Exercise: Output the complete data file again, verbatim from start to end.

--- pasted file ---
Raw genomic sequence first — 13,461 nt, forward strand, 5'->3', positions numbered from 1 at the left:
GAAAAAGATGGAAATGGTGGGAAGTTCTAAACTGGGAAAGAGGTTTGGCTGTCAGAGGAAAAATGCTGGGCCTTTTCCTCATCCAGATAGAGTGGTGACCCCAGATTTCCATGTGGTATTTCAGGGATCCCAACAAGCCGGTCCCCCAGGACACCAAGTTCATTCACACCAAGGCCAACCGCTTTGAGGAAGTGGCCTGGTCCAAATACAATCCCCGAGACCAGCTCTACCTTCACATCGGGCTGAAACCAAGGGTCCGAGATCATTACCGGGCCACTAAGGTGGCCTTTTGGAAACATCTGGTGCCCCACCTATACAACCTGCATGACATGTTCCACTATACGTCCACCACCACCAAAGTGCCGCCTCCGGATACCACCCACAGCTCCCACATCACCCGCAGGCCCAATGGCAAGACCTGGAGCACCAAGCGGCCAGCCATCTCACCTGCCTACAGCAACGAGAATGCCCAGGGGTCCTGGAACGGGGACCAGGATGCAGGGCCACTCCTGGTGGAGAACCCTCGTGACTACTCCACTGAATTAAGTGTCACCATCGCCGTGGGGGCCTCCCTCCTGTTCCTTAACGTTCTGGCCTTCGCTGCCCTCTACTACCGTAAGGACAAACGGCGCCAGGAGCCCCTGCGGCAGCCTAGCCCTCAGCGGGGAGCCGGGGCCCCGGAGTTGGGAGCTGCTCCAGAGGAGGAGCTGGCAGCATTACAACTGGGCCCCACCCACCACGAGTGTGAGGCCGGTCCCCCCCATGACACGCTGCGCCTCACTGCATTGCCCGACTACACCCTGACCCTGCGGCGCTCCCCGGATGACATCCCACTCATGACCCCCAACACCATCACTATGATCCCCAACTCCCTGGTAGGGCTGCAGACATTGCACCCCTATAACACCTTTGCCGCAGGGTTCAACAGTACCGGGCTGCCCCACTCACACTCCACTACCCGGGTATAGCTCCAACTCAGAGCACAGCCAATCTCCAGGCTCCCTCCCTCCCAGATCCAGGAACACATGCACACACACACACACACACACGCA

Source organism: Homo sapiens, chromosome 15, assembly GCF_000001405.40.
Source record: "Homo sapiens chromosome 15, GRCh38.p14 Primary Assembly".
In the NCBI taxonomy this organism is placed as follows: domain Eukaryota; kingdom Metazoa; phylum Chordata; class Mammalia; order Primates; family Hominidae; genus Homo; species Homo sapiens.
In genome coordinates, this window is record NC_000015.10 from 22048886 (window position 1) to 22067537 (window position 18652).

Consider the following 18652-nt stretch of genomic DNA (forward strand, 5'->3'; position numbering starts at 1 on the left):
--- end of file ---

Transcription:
Raw genomic sequence first — 13,461 nt, forward strand, 5'->3', positions numbered from 1 at the left:
GAAAAAGATGGAAATGGTGGGAAGTTCTAAACTGGGAAAGAGGTTTGGCTGTCAGAGGAAAAATGCTGGGCCTTTTCCTCATCCAGATAGAGTGGTGACCCCAGATTTCCATGTGGTATTTCAGGGATCCCAACAAGCCGGTCCCCCAGGACACCAAGTTCATTCACACCAAGGCCAACCGCTTTGAGGAAGTGGCCTGGTCCAAATACAATCCCCGAGACCAGCTCTACCTTCACATCGGGCTGAAACCAAGGGTCCGAGATCATTACCGGGCCACTAAGGTGGCCTTTTGGAAACATCTGGTGCCCCACCTATACAACCTGCATGACATGTTCCACTATACGTCCACCACCACCAAAGTGCCGCCTCCGGATACCACCCACAGCTCCCACATCACCCGCAGGCCCAATGGCAAGACCTGGAGCACCAAGCGGCCAGCCATCTCACCTGCCTACAGCAACGAGAATGCCCAGGGGTCCTGGAACGGGGACCAGGATGCAGGGCCACTCCTGGTGGAGAACCCTCGTGACTACTCCACTGAATTAAGTGTCACCATCGCCGTGGGGGCCTCCCTCCTGTTCCTTAACGTTCTGGCCTTCGCTGCCCTCTACTACCGTAAGGACAAACGGCGCCAGGAGCCCCTGCGGCAGCCTAGCCCTCAGCGGGGAGCCGGGGCCCCGGAGTTGGGAGCTGCTCCAGAGGAGGAGCTGGCAGCATTACAACTGGGCCCCACCCACCACGAGTGTGAGGCCGGTCCCCCCCATGACACGCTGCGCCTCACTGCATTGCCCGACTACACCCTGACCCTGCGGCGCTCCCCGGATGACATCCCACTCATGACCCCCAACACCATCACTATGATCCCCAACTCCCTGGTAGGGCTGCAGACATTGCACCCCTATAACACCTTTGCCGCAGGGTTCAACAGTACCGGGCTGCCCCACTCACACTCCACTACCCGGGTATAGCTCCAACTCAGAGCACAGCCAATCTCCAGGCTCCCTCCCTCCCAGATCCAGGAACACATGCACACACACACACACACACACGCA

Source organism: Homo sapiens, chromosome 15, assembly GCF_000001405.40.
Source record: "Homo sapiens chromosome 15, GRCh38.p14 Primary Assembly".
In the NCBI taxonomy this organism is placed as follows: domain Eukaryota; kingdom Metazoa; phylum Chordata; class Mammalia; order Primates; family Hominidae; genus Homo; species Homo sapiens.
In genome coordinates, this window is record NC_000015.10 from 22048886 (window position 1) to 22067537 (window position 18652).

Consider the following 18652-nt stretch of genomic DNA (forward strand, 5'->3'; position numbering starts at 1 on the left):